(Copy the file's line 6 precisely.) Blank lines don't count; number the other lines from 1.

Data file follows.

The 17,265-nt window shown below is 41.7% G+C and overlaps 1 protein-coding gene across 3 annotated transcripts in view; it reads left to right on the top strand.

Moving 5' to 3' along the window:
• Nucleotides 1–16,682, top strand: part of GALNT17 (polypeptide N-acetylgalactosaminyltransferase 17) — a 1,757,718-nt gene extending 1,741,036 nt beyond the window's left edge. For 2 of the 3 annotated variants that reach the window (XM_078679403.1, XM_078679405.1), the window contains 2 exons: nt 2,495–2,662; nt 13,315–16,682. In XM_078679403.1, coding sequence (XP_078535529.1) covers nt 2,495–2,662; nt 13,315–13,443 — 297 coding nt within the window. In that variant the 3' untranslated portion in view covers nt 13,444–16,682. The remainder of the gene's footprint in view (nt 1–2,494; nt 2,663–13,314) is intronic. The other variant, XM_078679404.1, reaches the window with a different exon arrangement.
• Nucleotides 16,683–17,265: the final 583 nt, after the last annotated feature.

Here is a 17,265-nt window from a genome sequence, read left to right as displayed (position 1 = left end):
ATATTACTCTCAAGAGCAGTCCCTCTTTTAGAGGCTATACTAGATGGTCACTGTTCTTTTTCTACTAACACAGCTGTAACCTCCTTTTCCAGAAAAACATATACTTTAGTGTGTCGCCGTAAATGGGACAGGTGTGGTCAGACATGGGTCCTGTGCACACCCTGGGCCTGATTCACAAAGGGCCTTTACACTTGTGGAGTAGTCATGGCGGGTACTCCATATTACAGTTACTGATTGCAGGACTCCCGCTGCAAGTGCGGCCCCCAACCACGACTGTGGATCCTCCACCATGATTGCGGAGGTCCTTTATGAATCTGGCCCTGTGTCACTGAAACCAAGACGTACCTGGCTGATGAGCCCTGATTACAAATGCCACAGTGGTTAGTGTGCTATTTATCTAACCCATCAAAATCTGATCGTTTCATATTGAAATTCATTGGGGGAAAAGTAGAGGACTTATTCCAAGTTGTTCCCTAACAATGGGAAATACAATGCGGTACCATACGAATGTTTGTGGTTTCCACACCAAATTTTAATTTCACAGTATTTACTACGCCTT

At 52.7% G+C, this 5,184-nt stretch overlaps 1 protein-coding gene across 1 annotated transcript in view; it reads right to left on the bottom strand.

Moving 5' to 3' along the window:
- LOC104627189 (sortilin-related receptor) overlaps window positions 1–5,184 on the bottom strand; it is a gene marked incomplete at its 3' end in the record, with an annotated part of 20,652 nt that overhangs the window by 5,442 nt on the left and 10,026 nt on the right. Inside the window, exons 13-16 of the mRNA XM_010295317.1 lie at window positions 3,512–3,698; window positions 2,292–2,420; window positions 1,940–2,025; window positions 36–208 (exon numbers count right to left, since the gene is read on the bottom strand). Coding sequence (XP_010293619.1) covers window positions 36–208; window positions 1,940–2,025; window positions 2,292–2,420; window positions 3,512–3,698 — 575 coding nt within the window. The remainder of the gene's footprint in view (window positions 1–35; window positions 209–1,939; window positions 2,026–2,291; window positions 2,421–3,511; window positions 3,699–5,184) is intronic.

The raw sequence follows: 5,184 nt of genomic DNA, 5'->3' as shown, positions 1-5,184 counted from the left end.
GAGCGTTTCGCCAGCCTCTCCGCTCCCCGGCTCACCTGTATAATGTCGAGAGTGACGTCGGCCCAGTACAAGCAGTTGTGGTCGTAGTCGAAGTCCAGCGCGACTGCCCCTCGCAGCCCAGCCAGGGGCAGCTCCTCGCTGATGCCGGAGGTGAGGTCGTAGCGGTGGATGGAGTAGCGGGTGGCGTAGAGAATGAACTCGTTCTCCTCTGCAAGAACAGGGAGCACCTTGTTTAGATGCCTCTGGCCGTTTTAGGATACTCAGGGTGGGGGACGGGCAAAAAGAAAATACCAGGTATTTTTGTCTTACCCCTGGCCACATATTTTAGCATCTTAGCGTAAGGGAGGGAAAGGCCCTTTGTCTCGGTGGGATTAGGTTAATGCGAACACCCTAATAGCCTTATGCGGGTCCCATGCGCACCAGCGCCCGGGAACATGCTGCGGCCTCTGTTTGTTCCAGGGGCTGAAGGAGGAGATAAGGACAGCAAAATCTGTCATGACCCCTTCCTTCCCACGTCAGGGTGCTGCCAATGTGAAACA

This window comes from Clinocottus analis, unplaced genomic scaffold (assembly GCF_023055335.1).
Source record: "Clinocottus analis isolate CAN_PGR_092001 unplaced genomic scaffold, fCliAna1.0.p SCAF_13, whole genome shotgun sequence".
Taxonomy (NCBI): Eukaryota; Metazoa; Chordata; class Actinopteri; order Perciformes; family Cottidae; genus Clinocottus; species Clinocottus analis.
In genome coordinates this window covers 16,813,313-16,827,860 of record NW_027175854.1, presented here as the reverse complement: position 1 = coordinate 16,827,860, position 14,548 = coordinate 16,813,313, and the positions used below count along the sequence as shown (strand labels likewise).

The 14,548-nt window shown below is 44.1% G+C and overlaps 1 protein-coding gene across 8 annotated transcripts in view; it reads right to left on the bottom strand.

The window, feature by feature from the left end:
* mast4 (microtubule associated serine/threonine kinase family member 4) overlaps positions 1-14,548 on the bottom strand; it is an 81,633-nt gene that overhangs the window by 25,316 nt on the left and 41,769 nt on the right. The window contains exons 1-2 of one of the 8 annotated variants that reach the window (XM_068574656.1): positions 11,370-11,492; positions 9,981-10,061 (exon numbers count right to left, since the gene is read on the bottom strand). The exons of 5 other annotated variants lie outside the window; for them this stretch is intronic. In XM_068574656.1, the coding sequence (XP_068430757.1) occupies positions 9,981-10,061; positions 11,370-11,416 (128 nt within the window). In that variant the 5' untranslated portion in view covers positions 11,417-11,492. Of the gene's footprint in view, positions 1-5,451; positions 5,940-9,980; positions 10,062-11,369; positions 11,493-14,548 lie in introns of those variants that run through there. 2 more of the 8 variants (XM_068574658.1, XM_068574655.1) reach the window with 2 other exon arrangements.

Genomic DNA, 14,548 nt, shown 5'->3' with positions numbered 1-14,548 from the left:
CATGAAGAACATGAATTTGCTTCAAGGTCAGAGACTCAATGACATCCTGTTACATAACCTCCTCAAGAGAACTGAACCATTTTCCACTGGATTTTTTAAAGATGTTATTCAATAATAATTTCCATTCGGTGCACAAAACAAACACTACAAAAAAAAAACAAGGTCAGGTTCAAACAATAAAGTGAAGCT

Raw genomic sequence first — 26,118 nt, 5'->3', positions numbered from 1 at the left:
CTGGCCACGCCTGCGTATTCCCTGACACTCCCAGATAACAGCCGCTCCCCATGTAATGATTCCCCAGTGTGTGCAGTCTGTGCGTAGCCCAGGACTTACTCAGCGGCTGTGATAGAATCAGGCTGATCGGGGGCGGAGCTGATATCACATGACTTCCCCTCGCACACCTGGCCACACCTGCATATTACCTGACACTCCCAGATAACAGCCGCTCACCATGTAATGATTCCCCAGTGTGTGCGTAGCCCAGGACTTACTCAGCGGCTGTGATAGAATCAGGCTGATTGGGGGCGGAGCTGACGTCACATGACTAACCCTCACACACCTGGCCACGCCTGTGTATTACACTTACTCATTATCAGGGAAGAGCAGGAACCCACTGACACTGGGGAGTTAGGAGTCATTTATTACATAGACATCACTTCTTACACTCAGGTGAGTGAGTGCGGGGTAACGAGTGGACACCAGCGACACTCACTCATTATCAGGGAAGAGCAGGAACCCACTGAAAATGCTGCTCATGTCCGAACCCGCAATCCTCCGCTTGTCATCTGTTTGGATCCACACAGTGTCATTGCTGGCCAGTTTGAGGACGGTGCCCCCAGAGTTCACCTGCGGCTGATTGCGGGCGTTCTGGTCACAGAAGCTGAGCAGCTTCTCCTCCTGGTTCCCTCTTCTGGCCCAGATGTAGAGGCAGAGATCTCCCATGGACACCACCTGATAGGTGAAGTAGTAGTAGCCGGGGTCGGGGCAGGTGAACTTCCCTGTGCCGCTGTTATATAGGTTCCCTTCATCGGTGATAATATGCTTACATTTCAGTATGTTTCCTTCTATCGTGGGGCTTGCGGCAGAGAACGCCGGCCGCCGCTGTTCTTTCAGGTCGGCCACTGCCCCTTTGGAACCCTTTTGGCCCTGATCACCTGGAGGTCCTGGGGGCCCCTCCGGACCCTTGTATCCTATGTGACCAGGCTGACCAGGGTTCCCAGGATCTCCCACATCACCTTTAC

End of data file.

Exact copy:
ATATTACTCTCAAGAGCAGTCCCTCTTTTAGAGGCTATACTAGATGGTCACTGTTCTTTTTCTACTAACACAGCTGTAACCTCCTTTTCCAGAAAAACATATACTTTAGTGTGTCGCCGTAAATGGGACAGGTGTGGTCAGACATGGGTCCTGTGCACACCCTGGGCCTGATTCACAAAGGGCCTTTACACTTGTGGAGTAGTCATGGCGGGTACTCCATATTACAGTTACTGATTGCAGGACTCCCGCTGCAAGTGCGGCCCCCAACCACGACTGTGGATCCTCCACCATGATTGCGGAGGTCCTTTATGAATCTGGCCCTGTGTCACTGAAACCAAGACGTACCTGGCTGATGAGCCCTGATTACAAATGCCACAGTGGTTAGTGTGCTATTTATCTAACCCATCAAAATCTGATCGTTTCATATTGAAATTCATTGGGGGAAAAGTAGAGGACTTATTCCAAGTTGTTCCCTAACAATGGGAAATACAATGCGGTACCATACGAATGTTTGTGGTTTCCACACCAAATTTTAATTTCACAGTATTTACTACGCCTT